Macarandang and of Lucero.
Ruling:
The appellant was acquitted. Decisions of the Supreme Court, although in themselves not laws, are
nevertheless evidence of what the law means; this is the reason why Article 8 of the New Civil Code
provides that, Judicial decisions applying and interpreting the laws or the constitution shall form part of the
legal system. The interpretation upon a law by the Supreme Court constitutes in a way a part of the law as
of the date the law was originally passed, since the courts construction merely establishes the
contemporaneous legislative intent that the law thus construed intends to effectuate. The settled rule
supported by numerous authorities is a restatement of the legal maxim
legis interpretatio legis vim obtinet the interpretation placed upon the written law by a competent court
has the force of law. The doctrine laid down in Lucero and in Macarandang was part of the jurisprudence,
hence, of the law of the land, at the time appellant was found in possession of the firearm and when he was
arraigned by the trial court. It is true that the doctrine was overruled in Mapa case in 1967,but when a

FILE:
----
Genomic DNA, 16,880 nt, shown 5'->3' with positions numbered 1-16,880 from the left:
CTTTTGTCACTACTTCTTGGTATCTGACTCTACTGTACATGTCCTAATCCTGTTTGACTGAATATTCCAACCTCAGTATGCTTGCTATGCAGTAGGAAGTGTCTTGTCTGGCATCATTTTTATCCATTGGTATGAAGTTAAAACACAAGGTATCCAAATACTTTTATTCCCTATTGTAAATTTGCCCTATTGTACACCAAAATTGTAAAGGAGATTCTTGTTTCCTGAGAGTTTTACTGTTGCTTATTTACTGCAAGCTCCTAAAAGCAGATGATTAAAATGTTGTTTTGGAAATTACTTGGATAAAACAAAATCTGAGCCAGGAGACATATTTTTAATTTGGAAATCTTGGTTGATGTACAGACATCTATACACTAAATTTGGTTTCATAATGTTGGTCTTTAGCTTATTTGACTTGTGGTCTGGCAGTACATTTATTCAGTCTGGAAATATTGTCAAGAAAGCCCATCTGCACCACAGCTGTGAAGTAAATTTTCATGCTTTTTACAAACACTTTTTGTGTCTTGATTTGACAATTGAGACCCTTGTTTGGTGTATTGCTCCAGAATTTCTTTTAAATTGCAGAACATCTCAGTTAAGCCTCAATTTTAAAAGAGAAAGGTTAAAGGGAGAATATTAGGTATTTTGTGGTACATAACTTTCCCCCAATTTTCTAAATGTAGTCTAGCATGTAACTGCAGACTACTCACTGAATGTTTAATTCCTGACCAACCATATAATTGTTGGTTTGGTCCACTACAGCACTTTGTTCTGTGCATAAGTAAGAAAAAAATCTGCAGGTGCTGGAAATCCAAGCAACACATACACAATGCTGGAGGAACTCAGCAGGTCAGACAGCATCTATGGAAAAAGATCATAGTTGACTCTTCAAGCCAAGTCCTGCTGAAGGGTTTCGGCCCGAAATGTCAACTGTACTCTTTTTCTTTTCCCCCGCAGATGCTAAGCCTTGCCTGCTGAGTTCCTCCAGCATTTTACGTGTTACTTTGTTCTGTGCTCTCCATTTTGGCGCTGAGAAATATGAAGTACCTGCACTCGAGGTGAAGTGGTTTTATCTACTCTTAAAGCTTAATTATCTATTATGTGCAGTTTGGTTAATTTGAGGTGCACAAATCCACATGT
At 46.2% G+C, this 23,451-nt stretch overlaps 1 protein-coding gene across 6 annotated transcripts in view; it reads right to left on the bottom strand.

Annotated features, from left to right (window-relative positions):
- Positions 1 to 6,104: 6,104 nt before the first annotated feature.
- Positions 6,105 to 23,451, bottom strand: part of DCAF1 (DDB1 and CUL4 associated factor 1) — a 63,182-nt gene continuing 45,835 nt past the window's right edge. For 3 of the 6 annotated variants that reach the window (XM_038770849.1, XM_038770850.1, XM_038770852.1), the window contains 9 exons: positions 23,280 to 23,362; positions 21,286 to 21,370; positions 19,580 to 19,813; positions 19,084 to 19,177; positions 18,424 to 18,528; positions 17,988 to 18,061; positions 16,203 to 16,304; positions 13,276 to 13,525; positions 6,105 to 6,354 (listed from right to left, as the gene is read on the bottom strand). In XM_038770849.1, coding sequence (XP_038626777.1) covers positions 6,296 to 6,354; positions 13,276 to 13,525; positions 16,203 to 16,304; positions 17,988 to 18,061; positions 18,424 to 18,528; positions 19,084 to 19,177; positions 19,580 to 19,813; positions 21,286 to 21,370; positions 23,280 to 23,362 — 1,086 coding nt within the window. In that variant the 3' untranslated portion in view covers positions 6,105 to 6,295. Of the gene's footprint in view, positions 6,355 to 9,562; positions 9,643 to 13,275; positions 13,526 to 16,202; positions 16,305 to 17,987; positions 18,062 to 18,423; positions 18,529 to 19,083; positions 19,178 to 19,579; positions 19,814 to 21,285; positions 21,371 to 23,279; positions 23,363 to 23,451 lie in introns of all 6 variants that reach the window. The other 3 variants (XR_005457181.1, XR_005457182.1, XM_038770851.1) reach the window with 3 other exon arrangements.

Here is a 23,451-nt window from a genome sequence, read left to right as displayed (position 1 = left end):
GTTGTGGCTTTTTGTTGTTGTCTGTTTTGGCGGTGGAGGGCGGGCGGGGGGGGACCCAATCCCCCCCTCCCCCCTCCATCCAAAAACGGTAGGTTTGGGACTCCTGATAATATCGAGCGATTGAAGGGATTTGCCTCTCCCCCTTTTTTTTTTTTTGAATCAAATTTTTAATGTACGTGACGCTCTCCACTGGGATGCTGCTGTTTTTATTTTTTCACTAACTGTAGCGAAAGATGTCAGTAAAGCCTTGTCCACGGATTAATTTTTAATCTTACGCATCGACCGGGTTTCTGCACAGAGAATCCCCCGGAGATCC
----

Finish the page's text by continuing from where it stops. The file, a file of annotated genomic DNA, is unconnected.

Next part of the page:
doctrine of the Supreme Court is overruled and a different view is adopted, the new doctrine should be
applied prospectively, and should not apply to parties who had relied on the old doctrine and acted on the
faith
thereof.Considering that the appellant possessed a firearm pursuant to the prevailingdoctrine
enunciated in Macarandang and in Lucero, under which no criminal liability would attach to his possession
of said firearm, the appellant should be absolved. The appellant may not be punished for an act which at
the time it was done was held not to be punishable

PEOPLE VS. BRACAMONTE


G.R. No. 95939; June 17, 1996
Hermosisima, Jr.
FACTS: Appellants Florentino Bracamonte, Manuel Reginaldo, and Ernie Lapan stand charged with the
crime of Robbery with Double Homicide. Lapan was tried and convicted and his case is on appeal.
Reginaldo is at large. Bracamonte had been at large for more than two years until his arrest. He was
convicted and was sentenced to RECLUSION PERPETUA. Hence, this appeal by Bracamonte.
ISSUE: WON death penalty should be imposed
HELD: NO. The Court noted that appellant, together with his 2 co-accused, were charged and convicted of
robbery with double homicide. The charge and the corresponding conviction should have been for robbery
with homicide only although two persons were killed. In this complex crime, the penalty prescribed in
Article 294(1) of the Revised Penal Code is not affected by the number of killings accompanying the
robbery. The multiplicity of the victims slain is appreciated as an aggravating circumstance.